Almost all Bourgogne varietals are authorized to make Crémant de Bourgogne (Pinot Noir, Chardonnay, Gamay, Aligoté, Melon, Sacy, etc.), but there is nothing left to chance when it comes to plot selection.
The grapes are carefully chosen and the production process differs to that of still wines. The grapes are harvested early to preserve the acidity required to give Crémant de Bourgogne wines all their freshness.
The sparkle is created by the addition of a liqueur de tirage (base wine mixed with sugar and yeast) when the wine is bottled. This causes a second fermentation to take place in the bottle, which creates carbon dioxide. This in turn produces the bubbles in the glass when the wine is poured.
The bottles are then held in racks pointing downwards so the yeast deposits collect in the neck. The bottles are then rotated or “riddled”, by hand or by machine, to encourage the deposits to fall.
These yeasts are then disgorged and a liqueur d’expédition is added which determines the sweetness of the finished wine, and whether it will be brut, sec, demi-sec or doux.
You can find out about each step in the process by watching our animation about the production of Crémant de Bourgogne wines.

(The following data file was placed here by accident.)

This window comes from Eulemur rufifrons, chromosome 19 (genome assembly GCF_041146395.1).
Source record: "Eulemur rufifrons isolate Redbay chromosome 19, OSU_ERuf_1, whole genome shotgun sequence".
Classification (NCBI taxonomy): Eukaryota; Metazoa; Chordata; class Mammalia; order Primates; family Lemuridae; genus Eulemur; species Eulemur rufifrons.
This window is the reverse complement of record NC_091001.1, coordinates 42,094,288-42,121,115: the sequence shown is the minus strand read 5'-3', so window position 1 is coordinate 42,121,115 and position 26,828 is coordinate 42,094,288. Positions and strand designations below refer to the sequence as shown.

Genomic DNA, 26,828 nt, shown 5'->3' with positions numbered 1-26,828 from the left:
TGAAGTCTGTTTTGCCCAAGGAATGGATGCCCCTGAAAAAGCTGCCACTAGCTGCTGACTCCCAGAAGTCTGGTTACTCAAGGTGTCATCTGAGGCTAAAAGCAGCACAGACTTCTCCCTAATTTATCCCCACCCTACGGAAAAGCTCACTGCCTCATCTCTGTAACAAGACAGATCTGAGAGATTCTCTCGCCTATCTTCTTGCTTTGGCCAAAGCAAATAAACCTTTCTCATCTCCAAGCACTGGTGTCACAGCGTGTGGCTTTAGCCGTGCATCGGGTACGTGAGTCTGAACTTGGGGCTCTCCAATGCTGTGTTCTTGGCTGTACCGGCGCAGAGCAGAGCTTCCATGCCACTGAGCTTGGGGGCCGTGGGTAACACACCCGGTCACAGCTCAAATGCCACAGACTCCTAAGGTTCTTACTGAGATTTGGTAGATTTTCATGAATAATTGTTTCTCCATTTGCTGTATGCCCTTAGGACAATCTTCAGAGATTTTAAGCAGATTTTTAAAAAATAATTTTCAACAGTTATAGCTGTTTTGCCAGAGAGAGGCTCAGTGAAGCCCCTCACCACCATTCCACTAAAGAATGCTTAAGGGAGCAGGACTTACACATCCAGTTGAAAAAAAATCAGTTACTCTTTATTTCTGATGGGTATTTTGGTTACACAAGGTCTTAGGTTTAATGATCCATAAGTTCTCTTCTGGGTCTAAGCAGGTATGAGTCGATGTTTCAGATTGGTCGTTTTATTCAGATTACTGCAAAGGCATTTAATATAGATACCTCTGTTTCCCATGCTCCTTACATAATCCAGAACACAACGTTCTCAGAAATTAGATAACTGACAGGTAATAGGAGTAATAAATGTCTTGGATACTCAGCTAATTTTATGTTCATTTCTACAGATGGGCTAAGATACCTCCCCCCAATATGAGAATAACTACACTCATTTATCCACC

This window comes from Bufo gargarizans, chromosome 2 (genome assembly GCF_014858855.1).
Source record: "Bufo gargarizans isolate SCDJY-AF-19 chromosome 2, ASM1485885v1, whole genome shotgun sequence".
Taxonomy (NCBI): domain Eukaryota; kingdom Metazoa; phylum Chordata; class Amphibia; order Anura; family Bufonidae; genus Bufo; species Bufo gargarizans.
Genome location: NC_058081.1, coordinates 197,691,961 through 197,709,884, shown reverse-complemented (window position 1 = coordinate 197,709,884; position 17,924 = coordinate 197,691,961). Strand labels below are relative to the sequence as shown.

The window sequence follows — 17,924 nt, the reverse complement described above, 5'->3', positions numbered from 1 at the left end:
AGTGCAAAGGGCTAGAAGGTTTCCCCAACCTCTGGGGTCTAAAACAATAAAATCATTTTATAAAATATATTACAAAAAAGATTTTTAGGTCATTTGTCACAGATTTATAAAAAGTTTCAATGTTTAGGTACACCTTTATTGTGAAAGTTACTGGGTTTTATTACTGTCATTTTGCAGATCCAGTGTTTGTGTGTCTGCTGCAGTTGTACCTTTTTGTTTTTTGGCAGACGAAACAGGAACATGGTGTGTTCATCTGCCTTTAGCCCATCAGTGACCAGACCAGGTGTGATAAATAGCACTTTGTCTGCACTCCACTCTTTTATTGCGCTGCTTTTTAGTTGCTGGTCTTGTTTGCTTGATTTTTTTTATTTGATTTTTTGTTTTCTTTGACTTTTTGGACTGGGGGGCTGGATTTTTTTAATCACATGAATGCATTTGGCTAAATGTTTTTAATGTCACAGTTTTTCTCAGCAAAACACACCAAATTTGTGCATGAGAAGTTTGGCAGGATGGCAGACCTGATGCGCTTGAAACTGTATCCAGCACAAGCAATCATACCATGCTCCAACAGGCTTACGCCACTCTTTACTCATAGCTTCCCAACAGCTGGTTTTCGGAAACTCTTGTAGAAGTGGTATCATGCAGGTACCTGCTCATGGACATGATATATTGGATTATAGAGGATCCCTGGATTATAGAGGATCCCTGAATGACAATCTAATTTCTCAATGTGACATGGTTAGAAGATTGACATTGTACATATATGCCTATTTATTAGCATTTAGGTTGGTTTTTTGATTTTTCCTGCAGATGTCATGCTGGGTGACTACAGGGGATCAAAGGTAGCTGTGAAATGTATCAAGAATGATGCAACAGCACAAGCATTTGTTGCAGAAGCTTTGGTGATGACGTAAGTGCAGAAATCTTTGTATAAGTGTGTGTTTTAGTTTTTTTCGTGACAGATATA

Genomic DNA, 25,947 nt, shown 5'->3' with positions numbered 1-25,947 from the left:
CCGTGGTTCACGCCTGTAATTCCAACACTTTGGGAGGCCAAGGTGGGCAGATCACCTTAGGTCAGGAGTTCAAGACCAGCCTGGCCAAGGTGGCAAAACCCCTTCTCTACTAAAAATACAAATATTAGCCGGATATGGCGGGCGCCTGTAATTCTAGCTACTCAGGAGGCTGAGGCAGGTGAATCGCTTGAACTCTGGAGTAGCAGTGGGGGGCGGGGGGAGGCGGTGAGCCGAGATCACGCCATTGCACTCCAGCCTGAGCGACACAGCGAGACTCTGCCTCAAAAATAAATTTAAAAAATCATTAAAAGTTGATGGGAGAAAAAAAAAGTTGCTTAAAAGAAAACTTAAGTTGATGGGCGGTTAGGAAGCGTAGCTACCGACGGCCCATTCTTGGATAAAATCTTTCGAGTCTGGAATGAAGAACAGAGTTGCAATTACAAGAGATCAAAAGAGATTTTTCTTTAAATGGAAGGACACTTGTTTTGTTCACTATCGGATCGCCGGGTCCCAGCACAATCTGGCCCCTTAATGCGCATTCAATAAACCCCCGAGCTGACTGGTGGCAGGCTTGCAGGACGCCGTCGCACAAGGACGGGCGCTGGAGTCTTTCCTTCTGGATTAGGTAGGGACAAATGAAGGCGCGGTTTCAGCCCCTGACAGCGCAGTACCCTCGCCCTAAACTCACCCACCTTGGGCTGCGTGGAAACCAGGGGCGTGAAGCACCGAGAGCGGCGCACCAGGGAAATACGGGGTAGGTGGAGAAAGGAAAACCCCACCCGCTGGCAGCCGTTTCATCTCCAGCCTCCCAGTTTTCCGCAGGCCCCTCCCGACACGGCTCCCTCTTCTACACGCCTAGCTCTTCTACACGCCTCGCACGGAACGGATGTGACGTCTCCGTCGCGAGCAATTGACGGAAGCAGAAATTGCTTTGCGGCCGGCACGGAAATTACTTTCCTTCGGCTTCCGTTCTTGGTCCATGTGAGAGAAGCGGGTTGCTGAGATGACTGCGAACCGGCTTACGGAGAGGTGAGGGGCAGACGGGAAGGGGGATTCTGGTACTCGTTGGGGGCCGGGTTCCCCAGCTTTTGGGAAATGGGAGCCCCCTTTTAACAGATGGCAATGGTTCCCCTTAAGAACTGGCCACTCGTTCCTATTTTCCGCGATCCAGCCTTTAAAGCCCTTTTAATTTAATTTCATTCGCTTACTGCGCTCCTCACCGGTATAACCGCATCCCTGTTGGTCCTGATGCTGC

An inflated bladder presses the white or red grape harvest (whole bunches) and the juice is
collected in a tank. The press juice is fractioned based on the quality of juices produced, which will be processed separately.
The juice is cloudy. The heaviest parts settle to the bottom: this is the must deposit. This natural phenomenon may be accelerated (eg. cooling). The “clear” juice is put into a tank or a barrel, and the must deposit is removed.
Transformation of sugars from the must into alcohol, and aroma release by yeast fermentation (Saccharomyces cerevisiae). The wine is racked, i.e. moved from one container to another.
Microorganisms (lactic acid bacteria) transform malic acid into lactic acid (non systematic step).
Crucial step performed in the winter following the harvest consisting of harmoniously blending various wine lots from different terroirs and grapes varieties.
The tirage liqueur (sugars and yeast) is added to the base wine in bottles which are then closed with a crown cap.
The wine ferments again in the bottle due to the added sugar and yeast (inner bottle pressure rises). Bottles are then stored horizontally on laths for a minimum of 9 months for maturing + 3 months before being introduced to the market.
The bottles are placed top-down in special racks (or automatic riddling machines) and periodically turned and slightly shaked: a ¼ turn 3 times, then a 1/8 turn in the opposite direction.
The bottle-neck is immersed into an ice-cold solution. The deposit forms an ice plug which is propelled out of the bottle by the inner pressure inside of it.
The expedition liqueur, whose composition is the secret of each winemaker, is added to the wine, as well as sulfites (to protect the wine). The bottles are corked with a specific cork covered with a wire- cap.